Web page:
Students discover similarities and differences between their own lives and the lives of the Huichol people and learn how important nature is to the Huichol people. The students then design images for their yarn paintings that honors nature and use only colored strands of yarn to complete their painting. Second grade students explore the meaning and form of the Mandala from India. They use their knowledge to create similarly symmetrical shapes, which they carve and tool into metal sheets. Fourth grade students study geometric patterning is Islamic Art, focusing on mosaics from Morocco. After examining repetitive and symmetrical mosaics, students create their own patterns which they then tape onto paper, paint and finally peal to reveal colorful mosaic designs.


In library class, traditions and cultures from around the world come to life through stories. During a unit on Caldecott Award winners, first grade students explore beautiful pictures books that introduce them to a variety of characters and settings, from places far away to some in their own backyard. As part of this exploration, first graders read Lon Po Po, the Chinese version of Little Red Riding Hood, and think about the many ways the story is similar and different from the versions they have come to know and love.

Second grade students engage in a folktales unit, in which they learn to identify the defining characteristics of this genre. Students read folktales from around the world, including the Chinese tale Tikki Tikki Tembo and the Southern United States story The Talking Eggs. The unit instills in students an understanding that storytelling is universal. In fourth grade, students embark on a fairy tales unit, in which they research different versions of fairy tales from around the world, analyzing similarities across the tales, as well as what makes each version unique.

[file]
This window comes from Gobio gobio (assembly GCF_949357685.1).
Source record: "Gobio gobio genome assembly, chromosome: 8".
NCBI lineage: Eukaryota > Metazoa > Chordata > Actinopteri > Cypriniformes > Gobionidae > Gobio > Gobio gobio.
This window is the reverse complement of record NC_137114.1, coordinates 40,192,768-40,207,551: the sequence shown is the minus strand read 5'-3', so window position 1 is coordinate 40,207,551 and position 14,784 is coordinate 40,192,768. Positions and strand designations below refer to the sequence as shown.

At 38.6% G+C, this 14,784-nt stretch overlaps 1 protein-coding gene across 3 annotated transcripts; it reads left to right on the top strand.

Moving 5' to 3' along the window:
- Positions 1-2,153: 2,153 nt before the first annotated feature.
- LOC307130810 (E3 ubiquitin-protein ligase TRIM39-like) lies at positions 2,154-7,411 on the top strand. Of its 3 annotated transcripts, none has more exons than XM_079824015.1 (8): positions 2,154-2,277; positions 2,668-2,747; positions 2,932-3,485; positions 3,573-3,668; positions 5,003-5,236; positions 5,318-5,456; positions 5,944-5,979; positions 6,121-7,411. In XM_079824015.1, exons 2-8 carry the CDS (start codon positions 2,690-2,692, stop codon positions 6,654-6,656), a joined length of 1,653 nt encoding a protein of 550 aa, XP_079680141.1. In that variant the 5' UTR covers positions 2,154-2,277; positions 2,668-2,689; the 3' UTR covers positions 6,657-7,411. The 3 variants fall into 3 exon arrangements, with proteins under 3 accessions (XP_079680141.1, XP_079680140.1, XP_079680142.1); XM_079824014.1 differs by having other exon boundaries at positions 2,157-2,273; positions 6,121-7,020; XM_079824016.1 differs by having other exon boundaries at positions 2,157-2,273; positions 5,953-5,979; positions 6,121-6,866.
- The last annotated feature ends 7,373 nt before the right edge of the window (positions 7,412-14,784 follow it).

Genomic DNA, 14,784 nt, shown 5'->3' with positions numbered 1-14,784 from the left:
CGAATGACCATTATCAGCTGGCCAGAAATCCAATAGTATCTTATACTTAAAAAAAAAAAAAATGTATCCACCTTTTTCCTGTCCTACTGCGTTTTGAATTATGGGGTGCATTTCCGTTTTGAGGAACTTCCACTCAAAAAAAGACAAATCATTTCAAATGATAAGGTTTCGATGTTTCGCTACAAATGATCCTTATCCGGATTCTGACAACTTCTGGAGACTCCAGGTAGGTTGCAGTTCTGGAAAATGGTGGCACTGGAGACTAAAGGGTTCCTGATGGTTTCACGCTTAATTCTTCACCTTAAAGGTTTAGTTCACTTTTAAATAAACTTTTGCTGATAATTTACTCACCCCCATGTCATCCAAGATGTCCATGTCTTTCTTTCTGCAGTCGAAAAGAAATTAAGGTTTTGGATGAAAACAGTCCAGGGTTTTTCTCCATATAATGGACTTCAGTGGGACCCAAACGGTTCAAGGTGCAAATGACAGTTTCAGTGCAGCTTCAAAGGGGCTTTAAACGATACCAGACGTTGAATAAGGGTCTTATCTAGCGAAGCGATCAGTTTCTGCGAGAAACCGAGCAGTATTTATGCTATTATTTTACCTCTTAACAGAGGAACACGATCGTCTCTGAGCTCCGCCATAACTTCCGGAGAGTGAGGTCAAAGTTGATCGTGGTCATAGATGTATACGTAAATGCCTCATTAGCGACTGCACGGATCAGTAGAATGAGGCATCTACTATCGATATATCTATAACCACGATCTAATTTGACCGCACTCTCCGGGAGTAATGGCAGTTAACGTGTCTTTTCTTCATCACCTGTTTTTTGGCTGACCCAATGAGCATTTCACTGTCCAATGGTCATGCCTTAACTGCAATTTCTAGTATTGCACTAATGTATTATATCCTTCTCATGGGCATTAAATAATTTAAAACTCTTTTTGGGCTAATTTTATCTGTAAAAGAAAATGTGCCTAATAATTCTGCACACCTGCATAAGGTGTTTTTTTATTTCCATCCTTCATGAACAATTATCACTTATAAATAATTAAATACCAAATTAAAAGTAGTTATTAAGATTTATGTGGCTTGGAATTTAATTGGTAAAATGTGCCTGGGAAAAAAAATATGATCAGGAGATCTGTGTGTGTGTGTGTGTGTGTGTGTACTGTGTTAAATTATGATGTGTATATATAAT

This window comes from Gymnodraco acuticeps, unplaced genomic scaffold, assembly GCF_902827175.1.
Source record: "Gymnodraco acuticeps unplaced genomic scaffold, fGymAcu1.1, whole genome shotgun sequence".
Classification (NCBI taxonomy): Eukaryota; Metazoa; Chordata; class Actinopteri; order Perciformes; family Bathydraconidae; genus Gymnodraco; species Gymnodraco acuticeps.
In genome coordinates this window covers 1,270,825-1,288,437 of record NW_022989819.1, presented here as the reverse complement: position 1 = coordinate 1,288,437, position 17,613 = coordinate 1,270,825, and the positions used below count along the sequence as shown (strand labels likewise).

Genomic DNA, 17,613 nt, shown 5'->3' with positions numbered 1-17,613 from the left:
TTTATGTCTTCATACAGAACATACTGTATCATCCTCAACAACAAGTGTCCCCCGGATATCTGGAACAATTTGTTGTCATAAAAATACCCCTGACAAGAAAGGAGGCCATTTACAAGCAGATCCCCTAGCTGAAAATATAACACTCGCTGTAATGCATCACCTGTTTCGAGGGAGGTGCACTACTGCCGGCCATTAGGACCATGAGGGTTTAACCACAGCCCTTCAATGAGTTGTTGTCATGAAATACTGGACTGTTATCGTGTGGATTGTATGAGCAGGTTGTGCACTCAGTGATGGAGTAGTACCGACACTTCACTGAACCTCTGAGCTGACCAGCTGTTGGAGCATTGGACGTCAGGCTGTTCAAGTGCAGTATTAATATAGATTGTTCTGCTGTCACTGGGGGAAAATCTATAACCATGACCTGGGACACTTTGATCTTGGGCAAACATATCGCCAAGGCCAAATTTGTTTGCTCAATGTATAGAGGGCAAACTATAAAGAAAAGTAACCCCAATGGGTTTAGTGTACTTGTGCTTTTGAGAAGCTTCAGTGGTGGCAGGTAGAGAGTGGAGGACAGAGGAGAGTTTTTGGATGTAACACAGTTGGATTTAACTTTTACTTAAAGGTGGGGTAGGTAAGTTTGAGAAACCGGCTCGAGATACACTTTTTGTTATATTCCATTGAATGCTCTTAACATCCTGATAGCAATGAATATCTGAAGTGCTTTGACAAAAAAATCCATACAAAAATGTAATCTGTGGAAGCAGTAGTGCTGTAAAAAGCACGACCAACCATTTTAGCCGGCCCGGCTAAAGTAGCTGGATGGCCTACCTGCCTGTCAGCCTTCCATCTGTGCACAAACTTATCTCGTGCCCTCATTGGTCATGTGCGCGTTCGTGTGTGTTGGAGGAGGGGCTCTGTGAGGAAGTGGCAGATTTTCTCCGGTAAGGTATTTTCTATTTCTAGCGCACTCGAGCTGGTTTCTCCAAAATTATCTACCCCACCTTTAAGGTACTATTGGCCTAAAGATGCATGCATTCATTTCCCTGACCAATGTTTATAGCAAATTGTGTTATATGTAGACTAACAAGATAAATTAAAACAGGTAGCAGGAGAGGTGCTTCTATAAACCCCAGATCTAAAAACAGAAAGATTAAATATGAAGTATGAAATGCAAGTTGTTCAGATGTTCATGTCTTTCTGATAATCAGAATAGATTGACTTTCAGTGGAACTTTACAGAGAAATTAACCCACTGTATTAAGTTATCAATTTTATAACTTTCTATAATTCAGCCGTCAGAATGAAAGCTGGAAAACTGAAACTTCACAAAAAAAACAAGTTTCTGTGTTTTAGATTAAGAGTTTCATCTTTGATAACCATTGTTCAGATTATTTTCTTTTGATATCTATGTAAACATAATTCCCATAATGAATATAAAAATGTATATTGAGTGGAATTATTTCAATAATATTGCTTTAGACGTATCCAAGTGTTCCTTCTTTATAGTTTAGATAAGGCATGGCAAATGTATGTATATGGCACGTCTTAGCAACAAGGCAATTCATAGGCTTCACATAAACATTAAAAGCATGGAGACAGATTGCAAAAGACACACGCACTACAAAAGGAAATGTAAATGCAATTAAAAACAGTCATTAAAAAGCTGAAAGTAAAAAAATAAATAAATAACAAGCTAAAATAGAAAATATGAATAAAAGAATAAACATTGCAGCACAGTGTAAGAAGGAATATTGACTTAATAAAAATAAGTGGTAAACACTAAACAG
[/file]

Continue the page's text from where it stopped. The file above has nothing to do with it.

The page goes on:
Community Service and Service Learning

Thanksgiving Food Drive

The fifth grade students are the leaders of our lower school, helping to guide their peers in service learning. Leading by example, fifth grade students organize a Thanksgiving Food Drive, and help their younger peers to understand the importance of playing their part in helping those in their own community we are less fortunate. Our fifth grade leaders then deliver the nonperishable food items that help to collect to the Salvation Army. By delivering these goods first hand, they are able to witness first-hand the impact their actions have on the world around them.

The Mitten Tree

Throughout the year, fifth grade students continue to act as our service-learning guides, leading us in helping to collect mittens and winter hats for families in need of these winter essentials. Not only do these service opportunities help the lower school community band together, but they empower our students, especially our fifth graders by helping them to see the change they can create through acts of kindness.

Second Grade Post Office

The second grade post office comes every February. During this service learning project, students make stamps to sell. Students who buy these stamps use them to send letters around the lower school, which the second graders then sort and deliver. Not only is this a chance to learn about money in a very hands-on way, by making change and collecting coins, it also helps them to learn about an important service in our community: the mail system.

Back to Top